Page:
It is hardly surprising that tragedy would not be far away in such poor conditions. The Grants’ baby died: whether it was stillborn or not, Mary Ann didn’t say, but their daughter doesn’t appear in Weeley’s parish register, or that of any nearby village. Mary Ann nearly died in childbirth. Her isolation is painful; on writing to a friend in February 1804, she said ‘many a time, amid all my sufferings did we wish for the skilful attendance of my dear aunt, and the soothing attention of my amiable young friend, who I am certain would have made a very tender nurse; but situated as we were, it was impossible we could request either of you to come.’ Trying to recover her health was difficult, stressed with the fear of invasion: ‘it is thought this coast will be the point, where the effort of landing will be made; what a scene of destruction would such an event occasion.’
The Grants were still living in a barrack hut at Weeley in June, but conditions had improved – or at least, Mary Ann put a brave face on it. ‘You would smile to see the ways and means we fall upon, to make the unpolished furniture allotted us, look neat; the roads are nicely made, and we have the comfort of walking dry, and enjoying a little society; our agreeable parties have again commenced; you would be amused were you to hear our invitations to each other; they are always accompanied by a desire, that each person will bring their camp-stool, knife, glass, &c.; such is the order among those who occupy barracks.’ Her next letter was written from Lexden Camp, on the other side of Colchester, but she made no more mention of huts, so it seems that she had at last found lodgings.
The Grants were a married couple when they arrived at Weeley, but there were plenty of single men among the thousands of soldiers who arrived in the village. It’s clear from the many Scottish names in the marriage register that soldiers and possibly soldiers’ widows were marrying in Weeley’s church. Some of the soldiers married local girls – for instance, Patrick McCrummen married Mary Simpson Baker from St Osyth, and William MacAmman married Susan Bradbrook from Thorp. One can hear Lydia Bennett’s shriek of ‘The militia!’
The burial register is similarly busy with late residents of the barracks, including victims of an outbreak of disease, and also Alexander McDonald, who was murdered by locals at a fair in Little Clacton.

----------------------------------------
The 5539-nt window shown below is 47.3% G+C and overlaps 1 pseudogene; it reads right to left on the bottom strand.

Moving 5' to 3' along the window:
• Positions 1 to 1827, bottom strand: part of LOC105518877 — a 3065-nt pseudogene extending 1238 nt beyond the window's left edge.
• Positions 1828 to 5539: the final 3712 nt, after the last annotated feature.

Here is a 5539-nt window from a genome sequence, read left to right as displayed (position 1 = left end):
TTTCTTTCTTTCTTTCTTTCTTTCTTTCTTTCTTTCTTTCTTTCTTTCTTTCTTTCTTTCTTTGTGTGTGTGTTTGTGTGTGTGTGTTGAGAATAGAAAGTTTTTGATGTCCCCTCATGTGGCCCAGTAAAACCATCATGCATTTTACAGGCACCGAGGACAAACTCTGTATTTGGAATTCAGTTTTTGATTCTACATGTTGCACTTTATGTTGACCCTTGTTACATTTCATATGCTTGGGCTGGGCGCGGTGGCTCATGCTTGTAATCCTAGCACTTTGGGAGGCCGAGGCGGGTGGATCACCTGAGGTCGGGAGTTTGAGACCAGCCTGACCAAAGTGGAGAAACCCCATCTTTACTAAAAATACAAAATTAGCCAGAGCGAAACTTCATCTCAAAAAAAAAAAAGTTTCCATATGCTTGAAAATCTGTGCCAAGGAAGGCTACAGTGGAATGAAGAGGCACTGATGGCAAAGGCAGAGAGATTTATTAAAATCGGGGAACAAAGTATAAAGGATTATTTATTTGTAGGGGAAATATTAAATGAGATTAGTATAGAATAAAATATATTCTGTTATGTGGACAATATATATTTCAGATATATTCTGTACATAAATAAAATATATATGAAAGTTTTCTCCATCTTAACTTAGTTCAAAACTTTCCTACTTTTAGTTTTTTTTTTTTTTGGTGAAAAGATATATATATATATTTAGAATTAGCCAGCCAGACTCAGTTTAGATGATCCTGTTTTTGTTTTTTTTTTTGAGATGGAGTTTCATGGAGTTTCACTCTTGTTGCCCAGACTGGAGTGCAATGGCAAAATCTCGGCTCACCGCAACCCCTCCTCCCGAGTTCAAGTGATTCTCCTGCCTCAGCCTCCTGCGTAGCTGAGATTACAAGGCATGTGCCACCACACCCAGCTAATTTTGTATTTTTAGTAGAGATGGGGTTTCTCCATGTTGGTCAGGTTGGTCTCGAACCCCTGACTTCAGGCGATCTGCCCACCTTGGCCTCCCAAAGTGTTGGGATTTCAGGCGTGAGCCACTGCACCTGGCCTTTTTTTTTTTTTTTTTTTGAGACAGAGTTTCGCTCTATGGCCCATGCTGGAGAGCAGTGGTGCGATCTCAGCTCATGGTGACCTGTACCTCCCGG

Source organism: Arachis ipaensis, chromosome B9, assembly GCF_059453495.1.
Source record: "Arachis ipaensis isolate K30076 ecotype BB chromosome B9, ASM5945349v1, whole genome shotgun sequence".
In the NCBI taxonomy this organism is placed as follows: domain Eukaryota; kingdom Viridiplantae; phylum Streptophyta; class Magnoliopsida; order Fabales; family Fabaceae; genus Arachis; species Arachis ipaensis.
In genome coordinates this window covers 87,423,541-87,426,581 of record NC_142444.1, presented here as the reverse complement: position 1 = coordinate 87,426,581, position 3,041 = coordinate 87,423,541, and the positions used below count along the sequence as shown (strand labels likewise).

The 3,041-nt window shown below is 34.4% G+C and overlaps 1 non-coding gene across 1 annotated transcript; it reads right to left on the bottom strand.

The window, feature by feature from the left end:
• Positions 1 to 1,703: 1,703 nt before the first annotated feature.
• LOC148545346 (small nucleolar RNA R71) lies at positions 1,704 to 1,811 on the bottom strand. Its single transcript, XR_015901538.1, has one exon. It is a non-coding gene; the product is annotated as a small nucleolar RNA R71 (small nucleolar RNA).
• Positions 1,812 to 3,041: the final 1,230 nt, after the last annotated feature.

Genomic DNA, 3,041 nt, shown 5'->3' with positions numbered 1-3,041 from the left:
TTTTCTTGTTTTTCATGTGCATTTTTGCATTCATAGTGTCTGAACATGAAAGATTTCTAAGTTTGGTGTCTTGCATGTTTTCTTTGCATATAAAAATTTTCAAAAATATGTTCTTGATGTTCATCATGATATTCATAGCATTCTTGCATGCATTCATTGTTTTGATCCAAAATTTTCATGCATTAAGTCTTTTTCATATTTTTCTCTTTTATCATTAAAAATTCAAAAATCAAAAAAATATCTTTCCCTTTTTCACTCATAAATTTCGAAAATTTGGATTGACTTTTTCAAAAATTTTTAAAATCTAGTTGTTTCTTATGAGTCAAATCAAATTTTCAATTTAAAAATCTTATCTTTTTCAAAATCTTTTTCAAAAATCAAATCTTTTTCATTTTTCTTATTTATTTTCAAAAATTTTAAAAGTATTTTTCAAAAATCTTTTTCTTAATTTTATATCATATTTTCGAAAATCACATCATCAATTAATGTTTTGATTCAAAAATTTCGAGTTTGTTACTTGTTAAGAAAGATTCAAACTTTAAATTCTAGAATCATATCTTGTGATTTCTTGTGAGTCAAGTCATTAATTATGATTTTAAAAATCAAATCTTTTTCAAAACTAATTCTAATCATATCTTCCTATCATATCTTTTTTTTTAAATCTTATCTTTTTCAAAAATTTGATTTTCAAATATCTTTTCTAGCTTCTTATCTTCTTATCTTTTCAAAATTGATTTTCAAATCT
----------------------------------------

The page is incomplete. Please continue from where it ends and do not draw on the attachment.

Once the threat of invasion had passed, the soldiers were moved on from Weeley. The barracks were dismantled, and all that’s left today is an empty field. It’s been said that if you pass through the field with a metal detector, you’ll find uniform buttons from obscure regiments of fencibles, which men joined before transferring to established army regiments. They just didn’t get around to changing their buttons, and at some point, the thread unravelled, and the button fell off their red jacket into the quagmire, lost for 200 years.
And aside from the buttons that are periodically thrown up from the earth, there are all those names in the parish registers, to remind us of the thousands of people who once called the huts in Barrack Field home.
The Story of Jaywick Martello Tower, by Essex County Council
Weeley parish registers at the Essex Record Office
Grant, Mary Ann. Sketches of Life and Manners with Delineations of Scenery in England, Scotland, and Ireland: interspersed with Moral Tales and Anecdotes, in original Letters: in two volumes. Vol. II. Second Edition, 1811. Printed by Cox, Son, and Baylis, London.
Helen Barrell’s Victorian true crime book Poison Panic: Arsenic Deaths in 1840s Essex is published by Pen & Sword [http://www.pen-and-sword.co.uk/Poison-Panic-Paperback/p/11988/aid/1151] and is available from Waterstones [https://www.waterstones.com/book/poison-panic/helen-barrell/9781473852075], Amazon [https://www.amazon.co.uk/Poison-Panic-Arsenic-Deaths-1840s/dp/1473852072/ref=sr_1_1?ie=UTF8&qid=1455478552&sr=8-1&keywords=poison+panic], etc, in paperback and ebook. Fatal Evidence: Professor Alfred Swaine Taylor and the Dawn of Forensic Science will be published in July 2017. Helen has appeared on BBC Radio 4’s Punt PI, and has written for Fortean Times and Family Tree magazines. She guestblogs for Findmypast.